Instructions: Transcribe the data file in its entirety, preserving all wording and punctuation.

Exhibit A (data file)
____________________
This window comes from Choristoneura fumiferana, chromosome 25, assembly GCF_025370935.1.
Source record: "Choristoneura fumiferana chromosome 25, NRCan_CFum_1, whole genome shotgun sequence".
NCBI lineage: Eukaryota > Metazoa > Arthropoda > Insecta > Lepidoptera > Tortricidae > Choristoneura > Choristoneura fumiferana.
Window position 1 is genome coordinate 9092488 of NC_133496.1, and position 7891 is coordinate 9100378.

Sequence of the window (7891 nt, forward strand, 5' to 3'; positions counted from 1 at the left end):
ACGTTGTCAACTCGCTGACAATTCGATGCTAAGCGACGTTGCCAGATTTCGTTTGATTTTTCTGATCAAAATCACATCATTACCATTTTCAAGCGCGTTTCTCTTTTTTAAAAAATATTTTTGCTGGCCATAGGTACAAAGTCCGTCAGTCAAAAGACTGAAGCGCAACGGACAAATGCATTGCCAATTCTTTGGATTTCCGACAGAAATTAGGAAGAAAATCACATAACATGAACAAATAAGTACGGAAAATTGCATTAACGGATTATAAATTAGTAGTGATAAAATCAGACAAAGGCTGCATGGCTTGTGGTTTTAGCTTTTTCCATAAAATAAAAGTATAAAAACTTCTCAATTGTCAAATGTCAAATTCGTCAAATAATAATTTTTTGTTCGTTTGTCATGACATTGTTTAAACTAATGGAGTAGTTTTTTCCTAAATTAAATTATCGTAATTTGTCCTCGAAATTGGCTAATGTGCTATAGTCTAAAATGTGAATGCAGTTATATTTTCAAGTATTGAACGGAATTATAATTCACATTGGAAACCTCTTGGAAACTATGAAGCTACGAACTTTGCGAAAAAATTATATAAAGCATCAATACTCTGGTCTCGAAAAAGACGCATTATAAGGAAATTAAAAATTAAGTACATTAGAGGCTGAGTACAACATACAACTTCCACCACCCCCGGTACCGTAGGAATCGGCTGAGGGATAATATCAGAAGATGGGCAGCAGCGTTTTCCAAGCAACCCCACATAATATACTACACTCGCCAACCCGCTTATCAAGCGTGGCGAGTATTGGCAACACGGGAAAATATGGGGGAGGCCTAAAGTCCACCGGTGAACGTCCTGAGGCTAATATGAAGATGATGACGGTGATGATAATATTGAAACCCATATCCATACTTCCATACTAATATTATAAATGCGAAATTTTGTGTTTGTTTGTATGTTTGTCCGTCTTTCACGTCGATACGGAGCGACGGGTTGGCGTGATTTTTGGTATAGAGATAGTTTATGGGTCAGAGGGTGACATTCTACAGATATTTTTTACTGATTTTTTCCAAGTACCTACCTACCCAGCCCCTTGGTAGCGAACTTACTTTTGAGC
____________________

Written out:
This window comes from Choristoneura fumiferana, chromosome 25, assembly GCF_025370935.1.
Source record: "Choristoneura fumiferana chromosome 25, NRCan_CFum_1, whole genome shotgun sequence".
NCBI lineage: Eukaryota > Metazoa > Arthropoda > Insecta > Lepidoptera > Tortricidae > Choristoneura > Choristoneura fumiferana.
Window position 1 is genome coordinate 9092488 of NC_133496.1, and position 7891 is coordinate 9100378.

Sequence of the window (7891 nt, forward strand, 5' to 3'; positions counted from 1 at the left end):
ACGTTGTCAACTCGCTGACAATTCGATGCTAAGCGACGTTGCCAGATTTCGTTTGATTTTTCTGATCAAAATCACATCATTACCATTTTCAAGCGCGTTTCTCTTTTTTAAAAAATATTTTTGCTGGCCATAGGTACAAAGTCCGTCAGTCAAAAGACTGAAGCGCAACGGACAAATGCATTGCCAATTCTTTGGATTTCCGACAGAAATTAGGAAGAAAATCACATAACATGAACAAATAAGTACGGAAAATTGCATTAACGGATTATAAATTAGTAGTGATAAAATCAGACAAAGGCTGCATGGCTTGTGGTTTTAGCTTTTTCCATAAAATAAAAGTATAAAAACTTCTCAATTGTCAAATGTCAAATTCGTCAAATAATAATTTTTTGTTCGTTTGTCATGACATTGTTTAAACTAATGGAGTAGTTTTTTCCTAAATTAAATTATCGTAATTTGTCCTCGAAATTGGCTAATGTGCTATAGTCTAAAATGTGAATGCAGTTATATTTTCAAGTATTGAACGGAATTATAATTCACATTGGAAACCTCTTGGAAACTATGAAGCTACGAACTTTGCGAAAAAATTATATAAAGCATCAATACTCTGGTCTCGAAAAAGACGCATTATAAGGAAATTAAAAATTAAGTACATTAGAGGCTGAGTACAACATACAACTTCCACCACCCCCGGTACCGTAGGAATCGGCTGAGGGATAATATCAGAAGATGGGCAGCAGCGTTTTCCAAGCAACCCCACATAATATACTACACTCGCCAACCCGCTTATCAAGCGTGGCGAGTATTGGCAACACGGGAAAATATGGGGGAGGCCTAAAGTCCACCGGTGAACGTCCTGAGGCTAATATGAAGATGATGACGGTGATGATAATATTGAAACCCATATCCATACTTCCATACTAATATTATAAATGCGAAATTTTGTGTTTGTTTGTATGTTTGTCCGTCTTTCACGTCGATACGGAGCGACGGGTTGGCGTGATTTTTGGTATAGAGATAGTTTATGGGTCAGAGGGTGACATTCTACAGATATTTTTTACTGATTTTTTCCAAGTACCTACCTACCCAGCCCCTTGGTAGCGAACTTACTTTTGAGC